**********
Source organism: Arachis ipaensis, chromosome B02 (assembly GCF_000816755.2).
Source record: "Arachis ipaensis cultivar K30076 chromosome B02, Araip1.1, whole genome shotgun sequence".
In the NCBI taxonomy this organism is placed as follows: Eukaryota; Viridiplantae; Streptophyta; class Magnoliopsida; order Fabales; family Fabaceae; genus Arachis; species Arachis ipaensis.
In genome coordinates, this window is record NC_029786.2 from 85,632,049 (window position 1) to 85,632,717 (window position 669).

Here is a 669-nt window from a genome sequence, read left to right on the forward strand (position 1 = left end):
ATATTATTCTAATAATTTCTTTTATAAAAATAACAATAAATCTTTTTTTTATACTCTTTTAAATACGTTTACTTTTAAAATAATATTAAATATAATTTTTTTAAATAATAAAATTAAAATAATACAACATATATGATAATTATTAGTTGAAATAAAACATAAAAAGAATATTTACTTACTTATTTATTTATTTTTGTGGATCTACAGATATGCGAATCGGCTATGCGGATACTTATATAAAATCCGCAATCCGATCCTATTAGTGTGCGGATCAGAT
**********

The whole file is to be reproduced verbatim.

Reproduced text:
Source organism: Arachis ipaensis, chromosome B02 (assembly GCF_000816755.2).
Source record: "Arachis ipaensis cultivar K30076 chromosome B02, Araip1.1, whole genome shotgun sequence".
In the NCBI taxonomy this organism is placed as follows: Eukaryota; Viridiplantae; Streptophyta; class Magnoliopsida; order Fabales; family Fabaceae; genus Arachis; species Arachis ipaensis.
In genome coordinates, this window is record NC_029786.2 from 85,632,049 (window position 1) to 85,632,717 (window position 669).

Here is a 669-nt window from a genome sequence, read left to right on the forward strand (position 1 = left end):
ATATTATTCTAATAATTTCTTTTATAAAAATAACAATAAATCTTTTTTTTATACTCTTTTAAATACGTTTACTTTTAAAATAATATTAAATATAATTTTTTTAAATAATAAAATTAAAATAATACAACATATATGATAATTATTAGTTGAAATAAAACATAAAAAGAATATTTACTTACTTATTTATTTATTTTTGTGGATCTACAGATATGCGAATCGGCTATGCGGATACTTATATAAAATCCGCAATCCGATCCTATTAGTGTGCGGATCAGAT